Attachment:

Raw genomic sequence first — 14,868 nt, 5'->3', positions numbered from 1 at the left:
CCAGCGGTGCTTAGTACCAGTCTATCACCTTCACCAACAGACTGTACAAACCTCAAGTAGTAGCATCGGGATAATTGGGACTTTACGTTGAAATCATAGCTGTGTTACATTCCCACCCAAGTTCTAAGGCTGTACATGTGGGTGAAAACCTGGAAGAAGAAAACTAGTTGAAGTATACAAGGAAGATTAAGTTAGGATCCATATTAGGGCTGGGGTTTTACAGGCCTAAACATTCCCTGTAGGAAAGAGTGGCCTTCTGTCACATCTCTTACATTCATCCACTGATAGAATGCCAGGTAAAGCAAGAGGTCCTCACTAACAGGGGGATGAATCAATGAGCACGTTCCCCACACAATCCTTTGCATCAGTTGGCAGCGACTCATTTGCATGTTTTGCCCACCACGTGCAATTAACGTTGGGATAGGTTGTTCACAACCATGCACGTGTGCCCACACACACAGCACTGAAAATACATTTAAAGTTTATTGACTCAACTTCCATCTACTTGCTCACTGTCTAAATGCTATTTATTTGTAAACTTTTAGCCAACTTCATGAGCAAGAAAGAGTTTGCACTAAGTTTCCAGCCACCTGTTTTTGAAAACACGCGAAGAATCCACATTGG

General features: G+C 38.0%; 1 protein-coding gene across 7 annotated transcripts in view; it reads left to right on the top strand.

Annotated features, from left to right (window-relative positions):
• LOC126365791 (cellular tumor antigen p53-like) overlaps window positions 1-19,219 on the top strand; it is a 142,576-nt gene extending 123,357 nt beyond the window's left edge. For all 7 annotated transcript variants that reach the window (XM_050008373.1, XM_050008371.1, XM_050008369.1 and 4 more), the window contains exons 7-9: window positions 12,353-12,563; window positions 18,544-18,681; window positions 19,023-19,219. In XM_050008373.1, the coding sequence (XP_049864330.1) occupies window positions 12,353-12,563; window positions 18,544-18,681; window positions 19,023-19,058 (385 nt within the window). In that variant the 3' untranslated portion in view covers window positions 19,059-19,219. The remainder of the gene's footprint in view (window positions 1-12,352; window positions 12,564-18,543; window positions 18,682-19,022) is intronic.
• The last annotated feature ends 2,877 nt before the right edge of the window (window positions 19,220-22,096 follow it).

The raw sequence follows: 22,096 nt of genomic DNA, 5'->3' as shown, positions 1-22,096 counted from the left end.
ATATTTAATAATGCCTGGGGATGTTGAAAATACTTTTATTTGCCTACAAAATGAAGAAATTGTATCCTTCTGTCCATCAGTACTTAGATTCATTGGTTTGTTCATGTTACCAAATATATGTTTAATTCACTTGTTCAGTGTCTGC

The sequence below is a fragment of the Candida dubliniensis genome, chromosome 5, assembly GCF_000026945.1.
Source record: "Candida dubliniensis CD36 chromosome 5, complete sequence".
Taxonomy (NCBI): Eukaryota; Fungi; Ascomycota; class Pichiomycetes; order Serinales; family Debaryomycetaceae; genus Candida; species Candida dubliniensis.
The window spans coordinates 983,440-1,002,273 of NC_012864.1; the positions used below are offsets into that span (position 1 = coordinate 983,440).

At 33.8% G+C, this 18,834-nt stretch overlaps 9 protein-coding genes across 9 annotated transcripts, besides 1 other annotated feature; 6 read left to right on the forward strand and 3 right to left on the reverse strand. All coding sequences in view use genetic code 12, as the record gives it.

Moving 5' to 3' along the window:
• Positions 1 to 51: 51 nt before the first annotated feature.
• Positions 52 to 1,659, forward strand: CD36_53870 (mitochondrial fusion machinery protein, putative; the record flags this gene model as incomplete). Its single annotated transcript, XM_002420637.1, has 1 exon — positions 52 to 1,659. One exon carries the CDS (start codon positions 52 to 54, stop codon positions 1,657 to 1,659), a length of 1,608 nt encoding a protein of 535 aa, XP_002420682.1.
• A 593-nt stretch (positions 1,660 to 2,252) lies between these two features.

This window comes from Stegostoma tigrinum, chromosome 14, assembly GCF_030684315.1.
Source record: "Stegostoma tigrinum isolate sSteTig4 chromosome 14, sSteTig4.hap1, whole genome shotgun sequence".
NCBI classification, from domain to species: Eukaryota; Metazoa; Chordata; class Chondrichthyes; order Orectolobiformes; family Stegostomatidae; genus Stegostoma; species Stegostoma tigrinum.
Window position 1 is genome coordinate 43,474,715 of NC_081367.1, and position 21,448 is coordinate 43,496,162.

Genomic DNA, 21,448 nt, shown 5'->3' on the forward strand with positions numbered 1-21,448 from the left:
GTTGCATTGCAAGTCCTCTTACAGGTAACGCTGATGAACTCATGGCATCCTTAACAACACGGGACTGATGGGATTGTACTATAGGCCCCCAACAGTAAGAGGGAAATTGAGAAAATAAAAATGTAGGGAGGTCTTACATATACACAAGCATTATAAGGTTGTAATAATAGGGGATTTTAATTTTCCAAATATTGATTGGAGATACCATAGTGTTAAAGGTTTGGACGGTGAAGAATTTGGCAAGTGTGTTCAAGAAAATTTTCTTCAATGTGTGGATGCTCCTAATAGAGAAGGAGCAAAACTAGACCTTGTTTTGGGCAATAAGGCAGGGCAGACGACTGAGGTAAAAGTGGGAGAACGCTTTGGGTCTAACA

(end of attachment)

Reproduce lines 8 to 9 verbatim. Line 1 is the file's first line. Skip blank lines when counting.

ATATTTAATAATGCCTGGGGATGTTGAAAATACTTTTATTTGCCTACAAAATGAAGAAATTGTATCCTTCTGTCCATCAGTACTTAGATTCATTGGTTTGTTCATGTTACCAAATATATGTTTAATTCACTTGTTCAGTGTCTGC

The sequence below is a fragment of the Candida dubliniensis genome, chromosome 5, assembly GCF_000026945.1.